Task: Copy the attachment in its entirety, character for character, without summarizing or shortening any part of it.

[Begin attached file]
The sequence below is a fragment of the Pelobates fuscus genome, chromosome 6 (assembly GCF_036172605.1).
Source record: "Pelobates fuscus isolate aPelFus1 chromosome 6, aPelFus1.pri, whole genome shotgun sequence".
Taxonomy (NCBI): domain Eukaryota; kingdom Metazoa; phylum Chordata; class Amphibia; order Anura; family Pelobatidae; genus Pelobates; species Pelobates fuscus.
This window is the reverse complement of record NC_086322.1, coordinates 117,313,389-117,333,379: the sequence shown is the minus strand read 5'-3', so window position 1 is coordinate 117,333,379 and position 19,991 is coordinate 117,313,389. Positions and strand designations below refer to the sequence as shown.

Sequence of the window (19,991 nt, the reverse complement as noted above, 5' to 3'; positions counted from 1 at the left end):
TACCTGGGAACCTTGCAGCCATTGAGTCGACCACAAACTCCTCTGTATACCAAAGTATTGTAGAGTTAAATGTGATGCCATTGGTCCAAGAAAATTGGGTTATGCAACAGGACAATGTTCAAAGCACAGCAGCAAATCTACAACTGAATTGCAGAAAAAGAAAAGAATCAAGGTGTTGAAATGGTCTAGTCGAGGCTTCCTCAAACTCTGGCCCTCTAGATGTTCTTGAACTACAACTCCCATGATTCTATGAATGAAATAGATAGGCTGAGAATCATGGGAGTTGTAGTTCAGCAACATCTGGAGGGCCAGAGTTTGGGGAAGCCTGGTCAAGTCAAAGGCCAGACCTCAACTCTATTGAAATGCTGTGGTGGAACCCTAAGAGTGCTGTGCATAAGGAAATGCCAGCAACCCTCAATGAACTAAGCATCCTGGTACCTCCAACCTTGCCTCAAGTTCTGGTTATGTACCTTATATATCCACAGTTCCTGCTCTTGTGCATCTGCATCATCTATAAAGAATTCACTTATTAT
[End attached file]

The sequence below is a fragment of the Pelobates fuscus genome, chromosome 6 (assembly GCF_036172605.1).
Source record: "Pelobates fuscus isolate aPelFus1 chromosome 6, aPelFus1.pri, whole genome shotgun sequence".
Taxonomy (NCBI): domain Eukaryota; kingdom Metazoa; phylum Chordata; class Amphibia; order Anura; family Pelobatidae; genus Pelobates; species Pelobates fuscus.
This window is the reverse complement of record NC_086322.1, coordinates 117,313,389-117,333,379: the sequence shown is the minus strand read 5'-3', so window position 1 is coordinate 117,333,379 and position 19,991 is coordinate 117,313,389. Positions and strand designations below refer to the sequence as shown.

Sequence of the window (19,991 nt, the reverse complement as noted above, 5' to 3'; positions counted from 1 at the left end):
TACCTGGGAACCTTGCAGCCATTGAGTCGACCACAAACTCCTCTGTATACCAAAGTATTGTAGAGTTAAATGTGATGCCATTGGTCCAAGAAAATTGGGTTATGCAACAGGACAATGTTCAAAGCACAGCAGCAAATCTACAACTGAATTGCAGAAAAAGAAAAGAATCAAGGTGTTGAAATGGTCTAGTCGAGGCTTCCTCAAACTCTGGCCCTCTAGATGTTCTTGAACTACAACTCCCATGATTCTATGAATGAAATAGATAGGCTGAGAATCATGGGAGTTGTAGTTCAGCAACATCTGGAGGGCCAGAGTTTGGGGAAGCCTGGTCAAGTCAAAGGCCAGACCTCAACTCTATTGAAATGCTGTGGTGGAACCCTAAGAGTGCTGTGCATAAGGAAATGCCAGCAACCCTCAATGAACTAAGCATCCTGGTACCTCCAACCTTGCCTCAAGTTCTGGTTATGTACCTTATATATCCACAGTTCCTGCTCTTGTGCATCTGCATCATCTATAAAGAATTCACTTATTAT